Neil Armstrong. July 20, 1969. One small step. One giant leap.

If you grew up in the 1960s, Armstrong was your American Idol. The first man to set foot on the moon commanded a prime spot on your wall, sharing the spotlight with Buzz Aldrin and Michael Collins on posters you could buy everywhere. The Beatles were about to break up, but now we had these guys. And they rocked it all the way to the moon and back.

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In one of the most divisive periods in U.S. history, we had a moment when a great adventure eclipsed the turmoil that seemed ready to rip the country apart. On this we all could agree.

“Those of us who watched the lunar voyage of Apollo 11 were transfixed as we saw the first men walk on the moon and return to earth. Superlatives such as ‘fantastic’ and ‘incredible’ were inadequate to describe those eventful days,” Stephen R. Covey wrote in “The 7 Habits of Highly Effective People.”

The late management guru noted how difficult it was for the Apollo 11 astronauts to break out of the earth’s tremendous gravity to begin their journey.

“More energy was spent in the first few minutes of lift-off, in the first few miles of travel, than was used over the next several days to travel half a million miles,” Covey wrote.

Apollo 11 coverage in Manchester Union Leader from the Monday July 21, 1969 edition.

Apollo 11 coverage in Manchester Union Leader from the Monday July 21, 1969 edition.

Apollo 11 coverage in the Manchester Union Leader from an edition on Monday, July 21, 1969.

I recently started reading Covey’s 1989 classic after writing about how it has been adapted for “The Leader in Me” program that started at Gossler Park Elementary School four years ago and will be expanded to all public schools on Manchester’s West Side this fall. I thought I had read it before, but soon realized I had confused that with hearing so many people use lingo like “win-win” and “proactive” over the years.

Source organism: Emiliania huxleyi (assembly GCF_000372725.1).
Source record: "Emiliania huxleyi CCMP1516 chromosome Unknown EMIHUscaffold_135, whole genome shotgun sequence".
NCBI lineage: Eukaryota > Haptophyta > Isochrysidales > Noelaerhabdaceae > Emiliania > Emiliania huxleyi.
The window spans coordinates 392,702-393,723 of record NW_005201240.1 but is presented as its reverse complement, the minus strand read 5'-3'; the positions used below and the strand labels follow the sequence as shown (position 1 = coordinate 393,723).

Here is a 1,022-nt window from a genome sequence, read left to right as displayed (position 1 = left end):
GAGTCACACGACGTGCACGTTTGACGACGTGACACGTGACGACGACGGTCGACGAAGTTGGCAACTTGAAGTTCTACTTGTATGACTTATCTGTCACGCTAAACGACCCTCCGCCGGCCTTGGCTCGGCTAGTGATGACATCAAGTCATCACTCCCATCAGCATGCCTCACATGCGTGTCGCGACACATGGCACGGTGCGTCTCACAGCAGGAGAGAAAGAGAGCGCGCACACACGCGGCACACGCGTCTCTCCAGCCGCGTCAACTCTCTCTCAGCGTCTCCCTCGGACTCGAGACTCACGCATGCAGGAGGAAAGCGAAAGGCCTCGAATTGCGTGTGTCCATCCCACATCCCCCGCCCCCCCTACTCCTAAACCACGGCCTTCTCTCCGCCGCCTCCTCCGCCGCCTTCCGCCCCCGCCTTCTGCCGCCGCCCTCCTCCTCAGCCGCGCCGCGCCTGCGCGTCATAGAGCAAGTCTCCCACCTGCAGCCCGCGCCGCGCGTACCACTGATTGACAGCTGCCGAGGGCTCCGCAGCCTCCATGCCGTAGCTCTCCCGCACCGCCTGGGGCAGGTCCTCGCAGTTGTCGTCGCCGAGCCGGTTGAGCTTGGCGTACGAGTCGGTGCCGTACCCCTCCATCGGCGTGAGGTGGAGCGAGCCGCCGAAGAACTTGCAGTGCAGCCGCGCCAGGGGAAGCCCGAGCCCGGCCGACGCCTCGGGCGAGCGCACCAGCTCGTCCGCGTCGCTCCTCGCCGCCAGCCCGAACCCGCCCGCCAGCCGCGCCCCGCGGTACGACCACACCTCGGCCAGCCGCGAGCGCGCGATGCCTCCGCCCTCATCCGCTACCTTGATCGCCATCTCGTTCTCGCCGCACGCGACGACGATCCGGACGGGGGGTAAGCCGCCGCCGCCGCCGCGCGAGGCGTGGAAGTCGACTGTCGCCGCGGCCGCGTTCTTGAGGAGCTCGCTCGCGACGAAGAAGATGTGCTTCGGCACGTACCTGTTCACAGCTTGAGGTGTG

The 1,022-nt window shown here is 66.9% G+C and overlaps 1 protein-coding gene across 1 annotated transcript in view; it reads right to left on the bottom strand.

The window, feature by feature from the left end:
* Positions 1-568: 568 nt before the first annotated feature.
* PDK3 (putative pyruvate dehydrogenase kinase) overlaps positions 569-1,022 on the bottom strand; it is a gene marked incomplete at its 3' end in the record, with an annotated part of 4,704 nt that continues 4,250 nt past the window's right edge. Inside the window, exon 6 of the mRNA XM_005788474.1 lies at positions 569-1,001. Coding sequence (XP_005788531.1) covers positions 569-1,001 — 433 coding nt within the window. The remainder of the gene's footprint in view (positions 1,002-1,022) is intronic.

I didn’t expect to find a reference to Apollo 11. Covey used it to illustrate how difficult it is to break long-time habits to achieve great results in our personal and professional lives. The overall message of his work, now more than 30 million copies sold, is how much we can achieve when we pool our talents and resources, how interdependent we all are upon one another for survival and success.

The decade-long quest to put humans on the moon -- before Russia could -- was the work of thousands of people working all over the country. In New Hampshire, that included Sanders Associates, the Nashua company that would become part of BAE Systems, as correspondent Kimberly Houghton chronicles on this page.

Interest in the space program has waxed and waned over the years. Do we really need to keep exploring the moon? Weren’t we supposed to be landing on Mars by now?

In the mid-’90s, space fever returned after director Ron Howard captured the drama of a rescue mission in “Apollo 13.” I remember a science writer friend complaining about how we were celebrating one of NASA’s near disasters rather than its many successes. The blockbuster film reignited the public’s interest in space, if only for a year or two.

During that period, my editor at the Naples Daily News in Florida sent me and a photographer to cover a launch of the space shuttle Discovery. We didn’t think there was anything particularly significant about this launch; we just wanted a good feature story for the front page.

Looking back at my yellowed copy of that edition all these years later -- published on July 14, 1995, exactly 24 years ago today -- I reread a piece of that story that I had forgotten about. Mostly, photographer Kim Weimer and I had focused on finding local people among the hundreds who had traveled to Kennedy Space Center in Cape Canaveral to witness the launch, a massive early-morning tailgate party that lasts for hours for something that flashes before your eyes in a few minutes.

Like them, Kim and I were there to watch the show. But the chief job of the five Discovery astronauts -- three men and two women -- during their eight-day mission was to deploy a $330 million communications satellite. It was NASA’s second attempt, coming nearly a decade after one of the saddest days in U.S. history.

The satellite was to replace one lost in 1986 when the shuttle Challenger exploded and “cast a long shadow over the U.S. space program,” I wrote.

As Stephen Covey says about how we felt when we watched Armstrong take those first steps on the moon, those words were inadequate to describe the national tragedy that took the lives of Challenger’s seven crew members, including New Hampshire school teacher Christa McAuliffe, the first private citizen in space.

As we celebrate our heroes who flew to the moon and back, remembering those who did not return from their mission underscores how great achievement almost always involves great sacrifice.

Mike Cote is the business editor of the New Hampshire Union Leader. Contact him at mcote@unionleader.com or (603) 206-7724.

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